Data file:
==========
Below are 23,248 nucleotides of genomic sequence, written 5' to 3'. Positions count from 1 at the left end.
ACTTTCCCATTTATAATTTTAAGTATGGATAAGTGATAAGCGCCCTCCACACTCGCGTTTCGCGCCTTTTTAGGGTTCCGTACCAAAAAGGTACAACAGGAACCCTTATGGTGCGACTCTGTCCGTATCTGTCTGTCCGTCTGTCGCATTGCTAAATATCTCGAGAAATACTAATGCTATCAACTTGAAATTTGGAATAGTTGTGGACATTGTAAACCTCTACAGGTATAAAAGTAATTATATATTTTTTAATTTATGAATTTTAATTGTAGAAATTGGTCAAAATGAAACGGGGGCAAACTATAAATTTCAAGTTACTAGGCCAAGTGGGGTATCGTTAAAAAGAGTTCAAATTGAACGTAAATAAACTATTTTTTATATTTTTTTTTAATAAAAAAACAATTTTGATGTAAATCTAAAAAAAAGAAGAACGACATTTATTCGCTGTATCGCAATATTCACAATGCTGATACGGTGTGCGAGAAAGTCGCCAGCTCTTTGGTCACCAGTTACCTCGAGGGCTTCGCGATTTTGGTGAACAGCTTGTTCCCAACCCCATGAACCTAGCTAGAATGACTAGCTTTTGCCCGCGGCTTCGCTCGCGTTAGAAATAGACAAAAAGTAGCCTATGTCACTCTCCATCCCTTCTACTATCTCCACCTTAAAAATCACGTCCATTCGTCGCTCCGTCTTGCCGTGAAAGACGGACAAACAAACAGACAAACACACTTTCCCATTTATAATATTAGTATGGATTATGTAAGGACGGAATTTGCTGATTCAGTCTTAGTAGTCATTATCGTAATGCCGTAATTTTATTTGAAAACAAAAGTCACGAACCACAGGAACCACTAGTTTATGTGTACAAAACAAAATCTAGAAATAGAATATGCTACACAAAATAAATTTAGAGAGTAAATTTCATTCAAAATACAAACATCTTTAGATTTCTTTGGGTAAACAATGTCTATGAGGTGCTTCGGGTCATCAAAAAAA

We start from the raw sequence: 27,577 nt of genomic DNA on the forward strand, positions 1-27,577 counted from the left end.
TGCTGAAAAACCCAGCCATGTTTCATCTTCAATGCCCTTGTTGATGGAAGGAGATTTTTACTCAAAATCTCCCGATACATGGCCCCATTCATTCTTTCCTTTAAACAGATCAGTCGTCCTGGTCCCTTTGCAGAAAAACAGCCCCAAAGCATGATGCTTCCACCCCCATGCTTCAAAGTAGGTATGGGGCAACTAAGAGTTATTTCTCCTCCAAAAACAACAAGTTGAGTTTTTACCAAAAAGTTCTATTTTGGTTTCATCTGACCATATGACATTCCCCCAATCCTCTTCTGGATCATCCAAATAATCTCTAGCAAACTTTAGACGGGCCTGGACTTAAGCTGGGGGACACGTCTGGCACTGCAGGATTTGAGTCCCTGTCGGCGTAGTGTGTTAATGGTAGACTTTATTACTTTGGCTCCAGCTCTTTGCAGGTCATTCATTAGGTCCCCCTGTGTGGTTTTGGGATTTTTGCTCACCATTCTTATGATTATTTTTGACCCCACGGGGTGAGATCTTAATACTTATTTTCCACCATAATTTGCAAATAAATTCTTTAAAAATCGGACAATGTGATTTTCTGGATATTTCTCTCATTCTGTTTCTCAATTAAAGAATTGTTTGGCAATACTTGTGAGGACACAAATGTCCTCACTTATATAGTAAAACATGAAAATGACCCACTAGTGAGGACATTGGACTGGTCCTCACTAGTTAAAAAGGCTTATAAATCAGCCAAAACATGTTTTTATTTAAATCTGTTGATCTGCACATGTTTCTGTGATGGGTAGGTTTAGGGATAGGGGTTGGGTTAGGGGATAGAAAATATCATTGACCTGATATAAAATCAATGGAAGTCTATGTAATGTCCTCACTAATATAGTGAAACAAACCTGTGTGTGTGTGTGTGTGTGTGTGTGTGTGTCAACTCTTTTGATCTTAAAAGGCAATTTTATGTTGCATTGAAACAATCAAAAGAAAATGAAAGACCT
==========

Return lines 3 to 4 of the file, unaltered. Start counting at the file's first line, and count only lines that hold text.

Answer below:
We start from the raw sequence: 27,577 nt of genomic DNA on the forward strand, positions 1-27,577 counted from the left end.
TGCTGAAAAACCCAGCCATGTTTCATCTTCAATGCCCTTGTTGATGGAAGGAGATTTTTACTCAAAATCTCCCGATACATGGCCCCATTCATTCTTTCCTTTAAACAGATCAGTCGTCCTGGTCCCTTTGCAGAAAAACAGCCCCAAAGCATGATGCTTCCACCCCCATGCTTCAAAGTAGGTATGGGGCAACTAAGAGTTATTTCTCCTCCAAAAACAACAAGTTGAGTTTTTACCAAAAAGTTCTATTTTGGTTTCATCTGACCATATGACATTCCCCCAATCCTCTTCTGGATCATCCAAATAATCTCTAGCAAACTTTAGACGGGCCTGGACTTAAGCTGGGGGACACGTCTGGCACTGCAGGATTTGAGTCCCTGTCGGCGTAGTGTGTTAATGGTAGACTTTATTACTTTGGCTCCAGCTCTTTGCAGGTCATTCATTAGGTCCCCCTGTGTGGTTTTGGGATTTTTGCTCACCATTCTTATGATTATTTTTGACCCCACGGGGTGAGATCTTAATACTTATTTTCCACCATAATTTGCAAATAAATTCTTTAAAAATCGGACAATGTGATTTTCTGGATATTTCTCTCATTCTGTTTCTCAATTAAAGAATTGTTTGGCAATACTTGTGAGGACACAAATGTCCTCACTTATATAGTAAAACATGAAAATGACCCACTAGTGAGGACATTGGACTGGTCCTCACTAGTTAAAAAGGCTTATAAATCAGCCAAAACATGTTTTTATTTAAATCTGTTGATCTGCACATGTTTCTGTGATGGGTAGGTTTAGGGATAGGGGTTGGGTTAGGGGATAGAAAATATCATTGACCTGATATAAAATCAATGGAAGTCTATGTAATGTCCTCACTAATATAGTGAAACAAACCTGTGTGTGTGTGTGTGTGTGTGTGTGTGTGTCAACTCTTTTGATCTTAAAAGGCAATTTTATGTTGCATTGAAACAATCAAAAGAAAATGAAAGACCT